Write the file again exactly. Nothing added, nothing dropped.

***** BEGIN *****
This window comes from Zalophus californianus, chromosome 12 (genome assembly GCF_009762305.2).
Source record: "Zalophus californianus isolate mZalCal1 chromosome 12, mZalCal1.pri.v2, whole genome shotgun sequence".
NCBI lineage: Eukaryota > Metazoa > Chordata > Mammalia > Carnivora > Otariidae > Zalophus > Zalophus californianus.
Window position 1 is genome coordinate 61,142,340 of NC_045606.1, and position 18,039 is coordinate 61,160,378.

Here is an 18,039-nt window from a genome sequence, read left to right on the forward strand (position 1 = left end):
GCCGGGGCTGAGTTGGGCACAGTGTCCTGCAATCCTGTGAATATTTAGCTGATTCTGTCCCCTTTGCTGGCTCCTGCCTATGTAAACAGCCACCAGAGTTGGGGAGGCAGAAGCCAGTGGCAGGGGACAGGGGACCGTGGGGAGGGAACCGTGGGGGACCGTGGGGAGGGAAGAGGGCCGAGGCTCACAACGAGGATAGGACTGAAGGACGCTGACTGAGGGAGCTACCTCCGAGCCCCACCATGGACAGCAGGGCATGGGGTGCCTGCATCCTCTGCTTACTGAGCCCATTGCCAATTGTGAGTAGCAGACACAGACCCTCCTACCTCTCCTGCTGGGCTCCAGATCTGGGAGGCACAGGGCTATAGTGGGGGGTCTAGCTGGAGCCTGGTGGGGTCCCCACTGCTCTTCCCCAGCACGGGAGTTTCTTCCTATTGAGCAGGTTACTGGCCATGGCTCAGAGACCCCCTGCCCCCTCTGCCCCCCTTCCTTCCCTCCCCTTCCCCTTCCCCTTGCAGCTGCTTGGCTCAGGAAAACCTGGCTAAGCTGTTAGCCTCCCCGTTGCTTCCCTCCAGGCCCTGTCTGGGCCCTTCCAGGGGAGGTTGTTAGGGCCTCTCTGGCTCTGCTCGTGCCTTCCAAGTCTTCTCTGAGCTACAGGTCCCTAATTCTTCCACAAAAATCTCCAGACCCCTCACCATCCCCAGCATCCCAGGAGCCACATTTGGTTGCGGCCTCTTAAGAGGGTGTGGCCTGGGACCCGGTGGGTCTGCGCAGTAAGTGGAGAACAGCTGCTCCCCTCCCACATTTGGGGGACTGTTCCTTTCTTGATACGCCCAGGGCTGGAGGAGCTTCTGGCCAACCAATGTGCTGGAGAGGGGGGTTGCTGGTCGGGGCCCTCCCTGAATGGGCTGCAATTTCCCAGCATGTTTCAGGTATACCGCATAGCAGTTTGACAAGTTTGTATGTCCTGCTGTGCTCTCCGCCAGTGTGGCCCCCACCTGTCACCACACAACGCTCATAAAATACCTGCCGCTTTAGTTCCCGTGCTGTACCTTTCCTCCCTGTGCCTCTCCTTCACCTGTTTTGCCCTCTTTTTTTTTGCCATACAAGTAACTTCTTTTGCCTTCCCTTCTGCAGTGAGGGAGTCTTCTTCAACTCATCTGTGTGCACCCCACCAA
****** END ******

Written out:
This window comes from Zalophus californianus, chromosome 12 (genome assembly GCF_009762305.2).
Source record: "Zalophus californianus isolate mZalCal1 chromosome 12, mZalCal1.pri.v2, whole genome shotgun sequence".
NCBI lineage: Eukaryota > Metazoa > Chordata > Mammalia > Carnivora > Otariidae > Zalophus > Zalophus californianus.
Window position 1 is genome coordinate 61,142,340 of NC_045606.1, and position 18,039 is coordinate 61,160,378.

Here is an 18,039-nt window from a genome sequence, read left to right on the forward strand (position 1 = left end):
GCCGGGGCTGAGTTGGGCACAGTGTCCTGCAATCCTGTGAATATTTAGCTGATTCTGTCCCCTTTGCTGGCTCCTGCCTATGTAAACAGCCACCAGAGTTGGGGAGGCAGAAGCCAGTGGCAGGGGACAGGGGACCGTGGGGAGGGAACCGTGGGGGACCGTGGGGAGGGAAGAGGGCCGAGGCTCACAACGAGGATAGGACTGAAGGACGCTGACTGAGGGAGCTACCTCCGAGCCCCACCATGGACAGCAGGGCATGGGGTGCCTGCATCCTCTGCTTACTGAGCCCATTGCCAATTGTGAGTAGCAGACACAGACCCTCCTACCTCTCCTGCTGGGCTCCAGATCTGGGAGGCACAGGGCTATAGTGGGGGGTCTAGCTGGAGCCTGGTGGGGTCCCCACTGCTCTTCCCCAGCACGGGAGTTTCTTCCTATTGAGCAGGTTACTGGCCATGGCTCAGAGACCCCCTGCCCCCTCTGCCCCCCTTCCTTCCCTCCCCTTCCCCTTCCCCTTGCAGCTGCTTGGCTCAGGAAAACCTGGCTAAGCTGTTAGCCTCCCCGTTGCTTCCCTCCAGGCCCTGTCTGGGCCCTTCCAGGGGAGGTTGTTAGGGCCTCTCTGGCTCTGCTCGTGCCTTCCAAGTCTTCTCTGAGCTACAGGTCCCTAATTCTTCCACAAAAATCTCCAGACCCCTCACCATCCCCAGCATCCCAGGAGCCACATTTGGTTGCGGCCTCTTAAGAGGGTGTGGCCTGGGACCCGGTGGGTCTGCGCAGTAAGTGGAGAACAGCTGCTCCCCTCCCACATTTGGGGGACTGTTCCTTTCTTGATACGCCCAGGGCTGGAGGAGCTTCTGGCCAACCAATGTGCTGGAGAGGGGGGTTGCTGGTCGGGGCCCTCCCTGAATGGGCTGCAATTTCCCAGCATGTTTCAGGTATACCGCATAGCAGTTTGACAAGTTTGTATGTCCTGCTGTGCTCTCCGCCAGTGTGGCCCCCACCTGTCACCACACAACGCTCATAAAATACCTGCCGCTTTAGTTCCCGTGCTGTACCTTTCCTCCCTGTGCCTCTCCTTCACCTGTTTTGCCCTCTTTTTTTTTGCCATACAAGTAACTTCTTTTGCCTTCCCTTCTGCAGTGAGGGAGTCTTCTTCAACTCATCTGTGTGCACCCCACCAA